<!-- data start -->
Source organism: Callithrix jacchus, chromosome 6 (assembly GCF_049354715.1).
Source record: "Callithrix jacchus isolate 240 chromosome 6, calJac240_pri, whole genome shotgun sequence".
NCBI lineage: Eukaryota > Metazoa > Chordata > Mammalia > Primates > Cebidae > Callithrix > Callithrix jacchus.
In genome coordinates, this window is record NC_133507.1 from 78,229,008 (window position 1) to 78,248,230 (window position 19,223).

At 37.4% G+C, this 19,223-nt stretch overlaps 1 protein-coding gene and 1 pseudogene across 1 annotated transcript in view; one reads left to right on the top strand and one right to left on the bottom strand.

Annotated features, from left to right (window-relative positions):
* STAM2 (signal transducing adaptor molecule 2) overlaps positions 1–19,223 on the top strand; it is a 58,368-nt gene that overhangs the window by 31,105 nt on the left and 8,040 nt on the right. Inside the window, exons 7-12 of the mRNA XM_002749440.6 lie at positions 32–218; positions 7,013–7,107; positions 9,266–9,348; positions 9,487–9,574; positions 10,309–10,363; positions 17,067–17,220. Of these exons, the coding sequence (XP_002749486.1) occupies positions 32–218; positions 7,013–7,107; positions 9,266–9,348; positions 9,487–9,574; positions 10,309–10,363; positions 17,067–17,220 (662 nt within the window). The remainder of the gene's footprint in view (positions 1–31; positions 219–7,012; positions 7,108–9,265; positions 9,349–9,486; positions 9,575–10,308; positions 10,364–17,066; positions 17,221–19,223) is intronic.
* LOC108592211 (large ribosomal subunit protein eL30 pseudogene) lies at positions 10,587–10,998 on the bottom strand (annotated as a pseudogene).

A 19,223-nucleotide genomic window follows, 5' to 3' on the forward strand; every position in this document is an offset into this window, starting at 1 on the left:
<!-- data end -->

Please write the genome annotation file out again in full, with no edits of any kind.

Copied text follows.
Source organism: Callithrix jacchus, chromosome 6 (assembly GCF_049354715.1).
Source record: "Callithrix jacchus isolate 240 chromosome 6, calJac240_pri, whole genome shotgun sequence".
NCBI lineage: Eukaryota > Metazoa > Chordata > Mammalia > Primates > Cebidae > Callithrix > Callithrix jacchus.
In genome coordinates, this window is record NC_133507.1 from 78,229,008 (window position 1) to 78,248,230 (window position 19,223).

At 37.4% G+C, this 19,223-nt stretch overlaps 1 protein-coding gene and 1 pseudogene across 1 annotated transcript in view; one reads left to right on the top strand and one right to left on the bottom strand.

Annotated features, from left to right (window-relative positions):
* STAM2 (signal transducing adaptor molecule 2) overlaps positions 1–19,223 on the top strand; it is a 58,368-nt gene that overhangs the window by 31,105 nt on the left and 8,040 nt on the right. Inside the window, exons 7-12 of the mRNA XM_002749440.6 lie at positions 32–218; positions 7,013–7,107; positions 9,266–9,348; positions 9,487–9,574; positions 10,309–10,363; positions 17,067–17,220. Of these exons, the coding sequence (XP_002749486.1) occupies positions 32–218; positions 7,013–7,107; positions 9,266–9,348; positions 9,487–9,574; positions 10,309–10,363; positions 17,067–17,220 (662 nt within the window). The remainder of the gene's footprint in view (positions 1–31; positions 219–7,012; positions 7,108–9,265; positions 9,349–9,486; positions 9,575–10,308; positions 10,364–17,066; positions 17,221–19,223) is intronic.
* LOC108592211 (large ribosomal subunit protein eL30 pseudogene) lies at positions 10,587–10,998 on the bottom strand (annotated as a pseudogene).

A 19,223-nucleotide genomic window follows, 5' to 3' on the forward strand; every position in this document is an offset into this window, starting at 1 on the left: